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How can vagal maneuvers slow your heart rate?

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Simply put, vagal maneuvers affect the vagus nerve, a long nerve that runs from your brain to your belly. It sends signals to the atrioventricular node, a cluster of cells at the bottom of your heart’s upper right chamber that helps control your heartbeat. Think of it as an electrical relay station. It takes signals from the sinoatrial node and slows them down before passing them along to the lower chambers. The result: A slower heart rate.

SOURCES:

American Heart Association: “Atrioventricular node,” “Tachycardia / Fast Heart Rate,” "Congenital Heart Defects and Physical Activity."

Mayo Clinic: "Tachycardia: Symptoms and Causes."

Society for Cardiovascular Angiography and Interventions: "Ice Bucket Challenge -- For the Heart?"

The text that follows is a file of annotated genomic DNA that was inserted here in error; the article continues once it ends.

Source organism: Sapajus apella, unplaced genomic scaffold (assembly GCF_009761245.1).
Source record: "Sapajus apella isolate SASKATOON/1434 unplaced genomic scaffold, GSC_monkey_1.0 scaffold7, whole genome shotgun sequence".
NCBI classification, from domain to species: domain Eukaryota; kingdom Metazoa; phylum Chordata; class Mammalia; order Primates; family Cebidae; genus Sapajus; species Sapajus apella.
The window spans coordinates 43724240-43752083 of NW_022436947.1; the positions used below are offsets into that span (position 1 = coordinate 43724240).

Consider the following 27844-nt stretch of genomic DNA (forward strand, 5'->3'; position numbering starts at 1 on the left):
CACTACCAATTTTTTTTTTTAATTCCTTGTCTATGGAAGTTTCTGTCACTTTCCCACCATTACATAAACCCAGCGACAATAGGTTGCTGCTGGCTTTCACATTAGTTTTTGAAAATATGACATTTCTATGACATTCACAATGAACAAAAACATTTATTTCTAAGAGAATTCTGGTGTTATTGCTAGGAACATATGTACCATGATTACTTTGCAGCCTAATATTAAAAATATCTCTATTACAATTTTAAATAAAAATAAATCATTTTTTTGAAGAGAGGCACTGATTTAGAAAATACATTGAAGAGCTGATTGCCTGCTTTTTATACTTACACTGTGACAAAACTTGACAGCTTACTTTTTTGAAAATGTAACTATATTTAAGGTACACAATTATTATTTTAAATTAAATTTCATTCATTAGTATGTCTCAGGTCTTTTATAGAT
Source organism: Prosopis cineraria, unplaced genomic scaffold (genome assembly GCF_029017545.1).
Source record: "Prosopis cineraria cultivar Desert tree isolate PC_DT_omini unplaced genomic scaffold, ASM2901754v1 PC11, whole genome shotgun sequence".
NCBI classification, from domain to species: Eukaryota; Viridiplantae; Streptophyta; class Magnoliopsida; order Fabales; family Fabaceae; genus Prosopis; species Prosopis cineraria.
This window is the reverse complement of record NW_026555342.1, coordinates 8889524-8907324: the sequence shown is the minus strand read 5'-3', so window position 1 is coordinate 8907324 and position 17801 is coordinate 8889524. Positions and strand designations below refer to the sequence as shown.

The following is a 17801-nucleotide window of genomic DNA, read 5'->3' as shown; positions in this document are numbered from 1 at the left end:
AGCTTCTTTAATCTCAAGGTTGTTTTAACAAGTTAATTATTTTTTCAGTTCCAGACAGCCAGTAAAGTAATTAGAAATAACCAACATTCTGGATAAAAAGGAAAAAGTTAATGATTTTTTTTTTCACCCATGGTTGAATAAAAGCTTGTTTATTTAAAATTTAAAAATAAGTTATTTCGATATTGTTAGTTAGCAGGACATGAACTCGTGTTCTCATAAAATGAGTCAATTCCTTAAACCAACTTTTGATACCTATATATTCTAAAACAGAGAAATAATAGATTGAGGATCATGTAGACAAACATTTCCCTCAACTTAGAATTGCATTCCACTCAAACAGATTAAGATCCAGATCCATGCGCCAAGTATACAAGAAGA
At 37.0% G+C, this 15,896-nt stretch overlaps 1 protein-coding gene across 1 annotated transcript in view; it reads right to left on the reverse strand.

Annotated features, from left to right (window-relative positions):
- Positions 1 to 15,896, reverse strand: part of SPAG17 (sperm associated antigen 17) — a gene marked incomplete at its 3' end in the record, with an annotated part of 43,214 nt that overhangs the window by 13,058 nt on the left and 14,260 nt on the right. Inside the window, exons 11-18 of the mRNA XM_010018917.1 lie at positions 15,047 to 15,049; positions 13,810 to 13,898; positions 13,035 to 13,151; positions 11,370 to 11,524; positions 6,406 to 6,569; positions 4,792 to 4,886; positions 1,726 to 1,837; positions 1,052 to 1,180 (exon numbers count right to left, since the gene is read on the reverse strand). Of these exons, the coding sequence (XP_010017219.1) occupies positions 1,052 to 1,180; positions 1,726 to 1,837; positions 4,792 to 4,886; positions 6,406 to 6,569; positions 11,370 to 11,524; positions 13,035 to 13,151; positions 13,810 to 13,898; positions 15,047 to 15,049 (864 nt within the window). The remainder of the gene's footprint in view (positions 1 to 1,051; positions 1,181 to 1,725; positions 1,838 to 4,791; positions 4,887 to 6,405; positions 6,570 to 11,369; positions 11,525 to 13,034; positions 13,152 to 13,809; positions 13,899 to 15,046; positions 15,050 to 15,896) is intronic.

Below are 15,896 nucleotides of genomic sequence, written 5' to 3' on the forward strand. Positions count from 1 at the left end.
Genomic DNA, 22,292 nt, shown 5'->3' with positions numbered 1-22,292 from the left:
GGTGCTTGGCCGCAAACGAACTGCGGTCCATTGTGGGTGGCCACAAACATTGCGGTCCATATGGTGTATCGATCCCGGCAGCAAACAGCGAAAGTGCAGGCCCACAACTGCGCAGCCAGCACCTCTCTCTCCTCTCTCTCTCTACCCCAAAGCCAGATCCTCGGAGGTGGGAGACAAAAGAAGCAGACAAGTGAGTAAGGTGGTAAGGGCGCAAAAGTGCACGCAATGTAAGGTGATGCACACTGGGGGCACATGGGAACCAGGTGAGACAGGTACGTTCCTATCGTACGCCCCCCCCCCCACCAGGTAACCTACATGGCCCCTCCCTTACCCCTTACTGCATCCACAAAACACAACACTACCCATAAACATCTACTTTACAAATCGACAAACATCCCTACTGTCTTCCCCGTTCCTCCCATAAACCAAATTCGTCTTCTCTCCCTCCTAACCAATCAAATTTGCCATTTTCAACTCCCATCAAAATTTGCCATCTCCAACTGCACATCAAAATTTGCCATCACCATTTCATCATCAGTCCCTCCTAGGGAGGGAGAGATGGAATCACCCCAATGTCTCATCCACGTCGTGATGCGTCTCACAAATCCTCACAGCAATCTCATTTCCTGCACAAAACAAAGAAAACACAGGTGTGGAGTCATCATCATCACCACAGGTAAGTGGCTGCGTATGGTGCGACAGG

Cleveland Clinic Wellness: "What Happens in Vagus."

UCSF Department of Surgery: "Arrhythmias."

Stanford Health Care: "Vagal Maneuver Treatment."

American Family Physician: “Management of Common Arrhythmias: Part I. Supraventricular Arrhythmias,” “Performing Carotid Sinus Massage in Elderly Patients.”

UpToDate: “Vagal maneuvers.”

Reviewed by Nayana Ambardekar on May 09, 2018

SOURCES:

American Heart Association: “Atrioventricular node,” “Tachycardia / Fast Heart Rate,” "Congenital Heart Defects and Physical Activity."

Mayo Clinic: "Tachycardia: Symptoms and Causes."

Society for Cardiovascular Angiography and Interventions: "Ice Bucket Challenge -- For the Heart?"

Cleveland Clinic Wellness: "What Happens in Vagus."

UCSF Department of Surgery: "Arrhythmias."

Stanford Health Care: "Vagal Maneuver Treatment."

American Family Physician: “Management of Common Arrhythmias: Part I. Supraventricular Arrhythmias,” “Performing Carotid Sinus Massage in Elderly Patients.”

UpToDate: “Vagal maneuvers.”

Reviewed by Nayana Ambardekar on May 09, 2018

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